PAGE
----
The government is also to change the way franchises are allocated in future with a switch to directly-awarded contracts once this new period of support ends ln what it called the biggest shake-up of the rail industry for 25 years.
The government effectively took over the running of the railways in March when rail franchise agreements were suspended due to the nationwide lockdown.
The Department of Transport (DoT) said it wants an estimate from the train operators of how much it will cost to terminate existing franchise agreement by mid-December and will terminate franchises if it cannot agree on a sum.
New Emergency Recovery Measures Agreements (ERMAs) will replace the existing support arrangement for the transition period to the new contracts.
FirstGroup said these new Emergency Recovery Measures Agreements (ERMAs) came into force yesterday for South Western Railway (SWR), TransPennine Express (TPE) and the West Coast Partnership (WCP).
Go-Ahead’s GTR franchise is also covered by a new ERMA, which it said in a statement generates a margin of up to 1.5% and is a management contract with no exposure to changes in passenger demand or ancillary revenue, such as car parking and retail commission.
The new fees are lower than under the previous measures and are more heavily weighted to performance delivery, the government department said.
Supporting franchise holders' revenue and costs since March has cost the DfT at least £3.5bn.
The arrangement for the WCP line runs until March 2022 and the SWR and TPE lines to the end of March 2021.
An EMRA for Great Western Railway (GWR) is already in place until at least June 26, 2021.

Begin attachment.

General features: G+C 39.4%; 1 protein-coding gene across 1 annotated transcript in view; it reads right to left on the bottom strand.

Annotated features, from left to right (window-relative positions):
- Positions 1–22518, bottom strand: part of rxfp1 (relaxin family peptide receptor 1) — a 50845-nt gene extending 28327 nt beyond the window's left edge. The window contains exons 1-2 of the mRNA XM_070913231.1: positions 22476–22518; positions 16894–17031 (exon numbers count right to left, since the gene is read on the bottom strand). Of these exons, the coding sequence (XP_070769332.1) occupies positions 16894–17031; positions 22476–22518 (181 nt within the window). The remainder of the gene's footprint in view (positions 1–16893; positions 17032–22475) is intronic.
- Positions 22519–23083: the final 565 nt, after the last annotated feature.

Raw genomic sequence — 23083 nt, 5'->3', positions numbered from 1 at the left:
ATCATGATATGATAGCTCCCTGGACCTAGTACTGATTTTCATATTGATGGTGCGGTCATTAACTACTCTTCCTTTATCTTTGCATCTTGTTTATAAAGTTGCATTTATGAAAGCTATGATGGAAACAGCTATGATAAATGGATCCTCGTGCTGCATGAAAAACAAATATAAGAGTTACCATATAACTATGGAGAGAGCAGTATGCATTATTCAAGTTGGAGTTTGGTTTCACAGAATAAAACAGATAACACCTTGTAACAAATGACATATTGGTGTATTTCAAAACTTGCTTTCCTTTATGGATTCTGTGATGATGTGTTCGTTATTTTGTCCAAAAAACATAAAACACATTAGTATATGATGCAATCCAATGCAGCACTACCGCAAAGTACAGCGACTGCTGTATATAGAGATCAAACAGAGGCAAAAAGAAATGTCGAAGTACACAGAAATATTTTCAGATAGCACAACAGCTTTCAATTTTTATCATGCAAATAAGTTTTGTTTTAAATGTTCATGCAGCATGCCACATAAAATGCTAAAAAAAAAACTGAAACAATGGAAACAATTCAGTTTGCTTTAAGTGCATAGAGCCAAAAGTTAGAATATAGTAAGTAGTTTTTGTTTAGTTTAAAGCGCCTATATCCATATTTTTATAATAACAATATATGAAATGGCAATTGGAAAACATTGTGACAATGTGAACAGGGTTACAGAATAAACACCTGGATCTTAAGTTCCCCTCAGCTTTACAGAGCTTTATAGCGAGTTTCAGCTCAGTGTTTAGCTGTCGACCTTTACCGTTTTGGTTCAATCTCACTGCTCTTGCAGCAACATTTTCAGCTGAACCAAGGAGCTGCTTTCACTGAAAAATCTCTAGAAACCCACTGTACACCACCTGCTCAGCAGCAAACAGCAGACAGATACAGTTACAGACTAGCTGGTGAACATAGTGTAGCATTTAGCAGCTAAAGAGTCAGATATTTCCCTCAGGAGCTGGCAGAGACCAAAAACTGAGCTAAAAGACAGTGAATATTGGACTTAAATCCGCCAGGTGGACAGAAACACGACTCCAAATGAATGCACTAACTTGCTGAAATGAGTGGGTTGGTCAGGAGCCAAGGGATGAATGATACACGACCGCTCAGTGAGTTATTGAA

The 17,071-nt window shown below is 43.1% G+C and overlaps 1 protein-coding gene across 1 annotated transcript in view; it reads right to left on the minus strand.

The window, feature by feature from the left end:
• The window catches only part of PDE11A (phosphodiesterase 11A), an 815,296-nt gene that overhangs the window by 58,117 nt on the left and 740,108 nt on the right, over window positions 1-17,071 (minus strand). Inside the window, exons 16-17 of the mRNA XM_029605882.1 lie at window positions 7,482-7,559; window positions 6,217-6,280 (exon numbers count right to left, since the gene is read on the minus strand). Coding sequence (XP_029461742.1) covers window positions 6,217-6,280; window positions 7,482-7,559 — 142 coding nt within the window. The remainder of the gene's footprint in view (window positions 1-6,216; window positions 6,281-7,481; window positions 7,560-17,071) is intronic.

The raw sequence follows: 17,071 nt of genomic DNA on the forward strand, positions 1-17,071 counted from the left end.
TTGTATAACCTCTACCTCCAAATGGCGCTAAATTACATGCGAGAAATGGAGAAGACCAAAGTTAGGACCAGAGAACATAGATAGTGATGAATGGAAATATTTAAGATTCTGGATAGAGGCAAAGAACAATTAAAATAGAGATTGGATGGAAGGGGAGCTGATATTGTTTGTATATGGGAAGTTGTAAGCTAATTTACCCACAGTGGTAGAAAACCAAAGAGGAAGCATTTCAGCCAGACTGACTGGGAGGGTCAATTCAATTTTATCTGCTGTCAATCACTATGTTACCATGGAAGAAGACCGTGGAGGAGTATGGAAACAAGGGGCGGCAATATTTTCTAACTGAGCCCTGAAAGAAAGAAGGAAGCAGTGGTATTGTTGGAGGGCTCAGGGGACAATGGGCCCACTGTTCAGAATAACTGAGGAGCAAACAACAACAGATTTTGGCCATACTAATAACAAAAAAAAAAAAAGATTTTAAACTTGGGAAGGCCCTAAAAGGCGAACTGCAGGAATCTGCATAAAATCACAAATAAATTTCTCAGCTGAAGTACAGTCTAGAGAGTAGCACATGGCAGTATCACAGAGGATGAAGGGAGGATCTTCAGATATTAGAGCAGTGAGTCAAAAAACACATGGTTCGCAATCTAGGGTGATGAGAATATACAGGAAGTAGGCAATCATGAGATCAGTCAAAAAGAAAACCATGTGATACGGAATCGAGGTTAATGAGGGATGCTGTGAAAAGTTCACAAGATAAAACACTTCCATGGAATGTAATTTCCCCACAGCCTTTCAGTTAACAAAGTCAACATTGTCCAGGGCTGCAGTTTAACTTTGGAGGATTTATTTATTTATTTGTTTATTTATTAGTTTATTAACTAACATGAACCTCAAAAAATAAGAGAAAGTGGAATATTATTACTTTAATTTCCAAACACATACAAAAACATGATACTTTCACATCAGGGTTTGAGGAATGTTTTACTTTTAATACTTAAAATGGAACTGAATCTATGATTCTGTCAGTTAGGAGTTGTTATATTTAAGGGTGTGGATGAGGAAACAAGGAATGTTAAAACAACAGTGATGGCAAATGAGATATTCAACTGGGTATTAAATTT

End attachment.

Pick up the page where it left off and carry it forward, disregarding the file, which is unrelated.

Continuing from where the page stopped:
FirstGroup Chief Executive Matthew Gregory said: “The Government has extended its funding of the rail industry whilst demand for services remains heavily affected by coronavirus, and we are pleased that the vital nature of rail services to communities and local economies is being recognised.
“Together with the earlier GWR extension, these agreements reinforce our balance sheet position and provide a potential path for our rail business to move onto a new contractual footing over time, with a more appropriate balance of risk and reward for all parties.
“We have long advocated for a more sustainable long-term approach to the railway, with passengers at its centre, and we look forward to working constructively with the DfT to make this a reality.”
Broker Loiberum added that the decision to replace EMAs with less generous ERMA terms that ensure the continued operation of train services by incumbent operators at low levels of financial risk.
The duration of the ERMAs varies, but the intent appears to be to pave the way for a transition to non-revenue risk concessions to be negotiated with incumbent operators, said the broker.
For FirstGroup, Liberum said it sees the most likely outcome as an agreement, with FirstGroup deferring the outflow of rail restricted cash at the expense of some or all contingent capital at SWR and TPE, which would limit the damage to the balance sheet and covenant test ratios.
At Go-Ahead, which will run GTR will run to its scheduled September 2021 expiry date with the possibility of a further extension, the broker does not see a material financial impact.
FirstGroup shares tumbled 14% to 36.8p and Go-Ahead 7% to 606p, with worries over a second UK national lockdown also knocking sentiment.
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